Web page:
A hospital at Ely is mentioned in 1109, and in 1240 Bishop Northwold amalgamated the two hospitals and put them under the jurisdiction of the Sacrist of the Monastery. The combined establishment escaped the dissolution of the smaller monasteries until 1561, when it was given to Clare College, Cambridge, who continued to own the property until this century.

It was during the 13th century that Ely once again became the haven of those who went in fear of their lives. Many of the barons came here who could not pay the fines demanded to recover their estates after the Barons' War of 1264-1265, led by Simon de Montfort against Henry Ill, and were not finally dislodged till 1267. The approaches to Ely were still few and difficult, just as they had been in the time of Hereward, and the monks had neglected to keep them in repair, probably as a protection against attack during the troubles.

Another event of importance during the 13th century was the founding of Peterhouse, Cambridge, by Bishop Hugh de Balsham in the year 1280. This was the first of the Cambridge colleges; the first Oxford college, Merton, was founded six years previously, thus making Oxford the senior university. The link between the Cathedral and the University has been maintained to the present day. The Ely Professor of Divinity at the University is also, by virtue of his office, a Canon of the Cathedral, as was the Regius Professor of Hebrew followed by the Regius Professor of Divinity until about 1940. Another Cambridge college, namely Jesus College, owes its foundation to Bishop Alcock, who suppressed the Nunnery of St. Radegund and converted it into a college in 1496 in the reign of Henry VII. Bishops and Deans of Ely have often been great scholars. For the past two hundred and fifty years it has been an unwritten law that the Bishop should be a member of Cambridge University.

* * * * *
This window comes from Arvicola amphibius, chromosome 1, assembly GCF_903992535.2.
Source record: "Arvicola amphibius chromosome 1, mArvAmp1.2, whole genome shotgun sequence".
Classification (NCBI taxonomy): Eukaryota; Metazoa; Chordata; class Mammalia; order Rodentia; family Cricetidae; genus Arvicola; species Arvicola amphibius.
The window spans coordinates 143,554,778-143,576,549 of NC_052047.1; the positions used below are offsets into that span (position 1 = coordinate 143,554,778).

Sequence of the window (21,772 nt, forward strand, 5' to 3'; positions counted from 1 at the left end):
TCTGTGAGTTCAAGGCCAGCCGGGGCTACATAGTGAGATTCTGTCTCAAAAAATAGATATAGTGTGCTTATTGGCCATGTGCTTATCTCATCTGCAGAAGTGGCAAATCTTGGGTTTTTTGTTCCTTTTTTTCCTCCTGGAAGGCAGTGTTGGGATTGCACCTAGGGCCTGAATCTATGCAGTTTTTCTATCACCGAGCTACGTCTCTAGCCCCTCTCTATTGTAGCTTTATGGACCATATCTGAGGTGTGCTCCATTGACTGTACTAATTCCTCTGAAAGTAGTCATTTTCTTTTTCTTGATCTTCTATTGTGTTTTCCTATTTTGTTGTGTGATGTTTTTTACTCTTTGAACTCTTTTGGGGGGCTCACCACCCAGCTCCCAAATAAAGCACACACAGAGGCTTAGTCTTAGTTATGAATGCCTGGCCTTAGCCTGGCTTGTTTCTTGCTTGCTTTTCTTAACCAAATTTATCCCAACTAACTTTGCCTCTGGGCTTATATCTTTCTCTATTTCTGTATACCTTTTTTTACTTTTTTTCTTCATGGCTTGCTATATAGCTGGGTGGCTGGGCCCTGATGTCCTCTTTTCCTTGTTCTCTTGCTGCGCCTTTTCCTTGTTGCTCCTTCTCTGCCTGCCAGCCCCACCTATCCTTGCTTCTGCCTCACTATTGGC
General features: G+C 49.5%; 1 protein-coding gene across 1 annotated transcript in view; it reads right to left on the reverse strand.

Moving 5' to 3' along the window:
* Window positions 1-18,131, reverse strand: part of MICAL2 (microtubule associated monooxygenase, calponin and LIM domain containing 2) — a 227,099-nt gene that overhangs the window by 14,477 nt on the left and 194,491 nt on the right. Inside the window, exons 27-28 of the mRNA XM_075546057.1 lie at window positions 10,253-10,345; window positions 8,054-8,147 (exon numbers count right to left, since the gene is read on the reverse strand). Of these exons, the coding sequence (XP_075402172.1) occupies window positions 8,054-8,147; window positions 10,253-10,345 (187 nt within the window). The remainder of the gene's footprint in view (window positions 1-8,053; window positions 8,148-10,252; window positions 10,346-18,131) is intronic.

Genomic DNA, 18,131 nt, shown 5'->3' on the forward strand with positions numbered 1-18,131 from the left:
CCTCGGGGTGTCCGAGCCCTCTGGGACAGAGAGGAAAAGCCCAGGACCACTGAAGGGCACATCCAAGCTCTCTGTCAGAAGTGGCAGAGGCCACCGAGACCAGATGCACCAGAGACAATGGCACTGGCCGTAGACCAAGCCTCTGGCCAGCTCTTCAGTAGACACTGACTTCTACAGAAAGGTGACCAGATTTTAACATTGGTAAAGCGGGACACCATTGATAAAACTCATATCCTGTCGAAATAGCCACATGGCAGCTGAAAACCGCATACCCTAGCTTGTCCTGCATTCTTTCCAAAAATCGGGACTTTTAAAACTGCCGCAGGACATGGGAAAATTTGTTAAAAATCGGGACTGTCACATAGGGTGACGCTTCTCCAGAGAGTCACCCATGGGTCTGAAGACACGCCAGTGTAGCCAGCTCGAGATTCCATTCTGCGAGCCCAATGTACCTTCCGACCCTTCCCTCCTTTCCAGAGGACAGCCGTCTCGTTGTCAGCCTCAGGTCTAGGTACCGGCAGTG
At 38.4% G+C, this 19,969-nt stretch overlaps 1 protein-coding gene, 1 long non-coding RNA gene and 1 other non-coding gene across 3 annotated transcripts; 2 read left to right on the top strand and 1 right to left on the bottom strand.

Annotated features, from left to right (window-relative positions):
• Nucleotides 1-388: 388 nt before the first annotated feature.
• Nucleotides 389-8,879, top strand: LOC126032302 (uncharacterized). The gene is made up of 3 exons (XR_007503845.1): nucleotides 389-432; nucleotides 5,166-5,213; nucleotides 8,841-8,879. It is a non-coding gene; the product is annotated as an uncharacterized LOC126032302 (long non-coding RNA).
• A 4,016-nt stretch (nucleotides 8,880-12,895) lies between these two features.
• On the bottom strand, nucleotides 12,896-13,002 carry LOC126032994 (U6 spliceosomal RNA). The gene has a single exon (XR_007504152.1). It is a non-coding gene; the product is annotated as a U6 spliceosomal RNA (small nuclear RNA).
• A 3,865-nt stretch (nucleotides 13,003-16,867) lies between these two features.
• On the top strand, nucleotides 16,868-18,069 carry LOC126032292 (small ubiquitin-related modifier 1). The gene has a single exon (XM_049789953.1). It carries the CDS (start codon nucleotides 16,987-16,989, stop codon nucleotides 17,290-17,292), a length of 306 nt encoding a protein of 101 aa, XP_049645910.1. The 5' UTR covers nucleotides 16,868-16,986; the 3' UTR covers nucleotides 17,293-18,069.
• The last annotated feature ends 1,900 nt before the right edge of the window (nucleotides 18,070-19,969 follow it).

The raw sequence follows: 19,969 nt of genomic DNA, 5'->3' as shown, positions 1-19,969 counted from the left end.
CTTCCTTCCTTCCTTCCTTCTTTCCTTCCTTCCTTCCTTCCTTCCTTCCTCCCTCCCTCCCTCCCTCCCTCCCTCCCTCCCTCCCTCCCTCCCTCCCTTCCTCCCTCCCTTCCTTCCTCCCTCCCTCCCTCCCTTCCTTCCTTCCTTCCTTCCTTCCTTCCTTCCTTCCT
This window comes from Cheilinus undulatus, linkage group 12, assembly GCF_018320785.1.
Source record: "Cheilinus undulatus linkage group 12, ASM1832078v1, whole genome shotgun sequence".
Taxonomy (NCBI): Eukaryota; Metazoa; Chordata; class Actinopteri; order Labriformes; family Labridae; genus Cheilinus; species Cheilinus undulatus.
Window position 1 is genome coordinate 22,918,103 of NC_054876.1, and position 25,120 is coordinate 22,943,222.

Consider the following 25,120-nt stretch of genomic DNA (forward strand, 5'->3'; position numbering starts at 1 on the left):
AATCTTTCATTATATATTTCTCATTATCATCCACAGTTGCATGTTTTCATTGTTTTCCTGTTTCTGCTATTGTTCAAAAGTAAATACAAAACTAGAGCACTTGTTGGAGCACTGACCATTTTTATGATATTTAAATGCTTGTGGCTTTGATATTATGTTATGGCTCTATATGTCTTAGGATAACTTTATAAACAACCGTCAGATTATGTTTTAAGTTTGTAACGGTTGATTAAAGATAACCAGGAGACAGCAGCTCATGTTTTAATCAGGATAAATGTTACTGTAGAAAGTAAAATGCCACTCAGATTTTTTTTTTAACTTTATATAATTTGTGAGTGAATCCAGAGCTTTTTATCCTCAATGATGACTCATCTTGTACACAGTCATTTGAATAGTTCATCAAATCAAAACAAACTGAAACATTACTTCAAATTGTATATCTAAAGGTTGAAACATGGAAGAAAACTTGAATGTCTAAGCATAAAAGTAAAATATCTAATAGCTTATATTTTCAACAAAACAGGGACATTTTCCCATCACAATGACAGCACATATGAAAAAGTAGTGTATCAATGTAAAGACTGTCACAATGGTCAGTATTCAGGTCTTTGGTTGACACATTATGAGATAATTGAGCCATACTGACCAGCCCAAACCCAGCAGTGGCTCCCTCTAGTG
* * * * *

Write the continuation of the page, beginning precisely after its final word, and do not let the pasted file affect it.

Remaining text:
Taken from "The Story of Ely and Its Cathedral" by Bernard E. Dorman.

Situated to the right of Oliver Cromwell's House, St. Mary`s Church was built in the 13th century by Bishop Eustace, with the tower and spire added in the 14th century. In 1638 Cromwell's youngest daughter was baptised in this church. In 1816 a famine caused riots in Littleport and Ely, resulting in transportation or imprisonment for some, whilst others were hung. A tablet on the tower wall commemorates their part in the riots, and burial place. Walking towards the Cathedral you pass the Old Fire Engine House on your left, a restaurant specialising in traditional English food and with an interesting art gallery. The building once housed the local fire engine.